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Review: 'The National Road' describes what America means to author Tom Zoellner

The National Road

THE NATIONAL ROAD: Dispatches from a Changing America. By Tom Zoellner. Counterpoint. 272 pages. $26.95.

Tom Zoellner wanted to explore a marvel of cohesion in a divided time.

“How was it possible, I wondered, that all of this American land — in every direction — could be fastened together into a whole? How could all those unseen cities, all those drab little towns, all those races and languages, all those hundreds of millions of flawed human beings with vastly different stories and troubles be kept hanging together in a consensus that centered around nothing more than a four-page rulebook and a set of disputed principles” (the Constitution)?

Recognizing, and sharing, Thoreau’s existential fear of “that terrifying wholeness that defies all attempts at eyewitness description and even language itself,” Zoellner set out by car, as he so often has, to glean the answers, including some he wasn’t necessarily looking for.

One discovery, apart from the fraying of cohesion’s fabric, was that our national concept of geography has undergone a major shift, that much of our country was slowing down and staying in place after decades of manic mobility.

“Place is less important than it has ever been to those who can free themselves from it, yet more important to those who aren’t able to leave it. … Those without the means or desire to move out are caught in a web of diminishing opportunities.

“The new zones of exclusion have shut out Americans from their own country, through ways that are both literal and perceived. Winner cities have become havens of inequality and nearly impossible to navigate for those drawing old-school paychecks from retail jobs or public schools.”

And the generally liberal values of these “winner cities” are regarded suspiciously by those on the geographic outside, looking in.

Zoellner, politics editor of The Los Angeles Review of Books and an instructor at Chapman University and Dartmouth College, argues that our over-simplified demarcation separating “coastal elites” from “real Americans” is more a matter of location than values.

“If you want to know Americans, look at where they live first. Look at the land. Geography is our bounty; it has also become a curse. American place is not what it once was — neither in shape, nor optimism.”

The question of who we are as a people eludes a definitive answer, but his collection of essays offers a penetrating look at that controversial, sometimes nettlesome question.

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Zoellner has traversed the United States alone, coast to coast, no less than 30 times, with hundreds of lesser crossings that have taken him to all the 48 contiguous states. (He is also nearing the finish line of his goal to hike to the crest of each state’s highest peak).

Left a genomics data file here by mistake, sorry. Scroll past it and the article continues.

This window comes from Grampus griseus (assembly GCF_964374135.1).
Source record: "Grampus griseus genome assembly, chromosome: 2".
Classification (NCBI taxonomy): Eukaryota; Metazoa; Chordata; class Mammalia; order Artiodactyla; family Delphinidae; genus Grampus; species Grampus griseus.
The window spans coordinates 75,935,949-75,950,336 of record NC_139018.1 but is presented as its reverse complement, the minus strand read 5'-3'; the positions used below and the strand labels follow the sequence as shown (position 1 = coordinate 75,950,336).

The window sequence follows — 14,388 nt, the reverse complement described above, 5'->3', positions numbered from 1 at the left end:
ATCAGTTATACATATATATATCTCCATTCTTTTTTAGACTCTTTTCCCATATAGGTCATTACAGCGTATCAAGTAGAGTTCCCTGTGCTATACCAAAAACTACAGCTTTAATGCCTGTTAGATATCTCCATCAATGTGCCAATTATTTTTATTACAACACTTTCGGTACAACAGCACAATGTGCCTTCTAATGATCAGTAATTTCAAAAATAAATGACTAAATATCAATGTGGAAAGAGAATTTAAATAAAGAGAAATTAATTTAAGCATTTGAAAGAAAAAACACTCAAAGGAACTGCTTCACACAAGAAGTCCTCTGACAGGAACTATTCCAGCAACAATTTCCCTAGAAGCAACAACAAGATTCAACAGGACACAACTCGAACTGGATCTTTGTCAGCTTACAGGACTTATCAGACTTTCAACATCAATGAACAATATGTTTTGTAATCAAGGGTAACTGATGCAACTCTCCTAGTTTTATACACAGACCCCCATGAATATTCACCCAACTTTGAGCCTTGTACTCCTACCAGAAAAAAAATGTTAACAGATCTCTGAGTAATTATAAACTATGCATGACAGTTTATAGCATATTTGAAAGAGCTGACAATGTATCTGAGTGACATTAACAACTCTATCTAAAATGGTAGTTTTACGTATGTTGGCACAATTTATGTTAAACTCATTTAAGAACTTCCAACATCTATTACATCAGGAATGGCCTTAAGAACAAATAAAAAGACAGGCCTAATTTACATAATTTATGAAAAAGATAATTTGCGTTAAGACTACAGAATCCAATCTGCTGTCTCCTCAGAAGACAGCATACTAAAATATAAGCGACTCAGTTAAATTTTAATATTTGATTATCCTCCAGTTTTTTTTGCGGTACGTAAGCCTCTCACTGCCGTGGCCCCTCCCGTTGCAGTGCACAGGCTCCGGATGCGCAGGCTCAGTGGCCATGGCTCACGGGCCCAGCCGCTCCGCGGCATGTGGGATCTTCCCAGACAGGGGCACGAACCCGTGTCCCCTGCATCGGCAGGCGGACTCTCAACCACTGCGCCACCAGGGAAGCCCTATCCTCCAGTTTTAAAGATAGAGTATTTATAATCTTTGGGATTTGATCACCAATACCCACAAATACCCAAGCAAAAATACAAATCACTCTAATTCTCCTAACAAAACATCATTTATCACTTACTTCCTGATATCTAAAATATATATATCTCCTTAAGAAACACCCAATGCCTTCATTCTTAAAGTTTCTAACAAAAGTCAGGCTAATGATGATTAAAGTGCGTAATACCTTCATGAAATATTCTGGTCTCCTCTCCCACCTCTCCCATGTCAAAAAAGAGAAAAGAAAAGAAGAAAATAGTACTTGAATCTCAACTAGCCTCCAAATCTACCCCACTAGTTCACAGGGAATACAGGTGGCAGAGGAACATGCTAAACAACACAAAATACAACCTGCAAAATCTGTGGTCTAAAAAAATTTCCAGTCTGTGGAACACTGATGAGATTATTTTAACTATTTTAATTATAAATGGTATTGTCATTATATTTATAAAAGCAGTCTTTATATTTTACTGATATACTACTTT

For him, the open road is not just about freedom; it is a gateway to the kind of “universal citizenship” he hopes exists, and longs for.

“I suppose my urge ... is an oblique method of trying to pack as much Americana into the manuscript of memory as possible.”

He has seen much, plumbed the nature of even more, from the curious theology of Mormonism to how King Philip’s War in Puritan New England set the stage for the destruction of Native America. Zoellner admits to trace elements of arrogance in his motorized approach, and confides that the lure of wrecked landscapes, not least industrial ones, always has been strong for him. He loves driving to behold them, albeit with a twinge of ecological guilt.

“There is little I love more than the spell of motorized land journey, a languorous day, a vague forward-looking destination in mind and a full tank of gas,” writes Zoellner, a one-time reporter for the Savannah Morning News.

Possessed of a keen moral sense, he locates all the touchstones, bridges the fault lines and brings to life many emblems of American history, all the while assaying the plague of partisan politics and environmental decay. Zoellner exposes naiveté, folly and corruption with calm, persuasive clarity. There is also a superb essay on the long and protracted death throes of the daily newspaper and the loss of a sense of place that papers so often conferred.

This is not to say the collection lacks humor, hope or observations of haunting beauty, for it harbors each. But the tone is largely one of melancholy.

“And this is America, too — a country of destruction and reinvention where the scythe sits on the table next to the blueprint. ... More than a flag, a tribe, an ethnicity, a legal agreement, a cluster of art, or a production of culture, America is a civilization of whereness. Our shared geography between the oceans is the lowest common denominator within this clashing territory of strangers. The land that we gain and lose in endless cycle is the substance of our national communion; this road of constant change is our blotchy and beautiful inheritance.”

Reviewer Bill Thompson is a writer an editor in Charleston.

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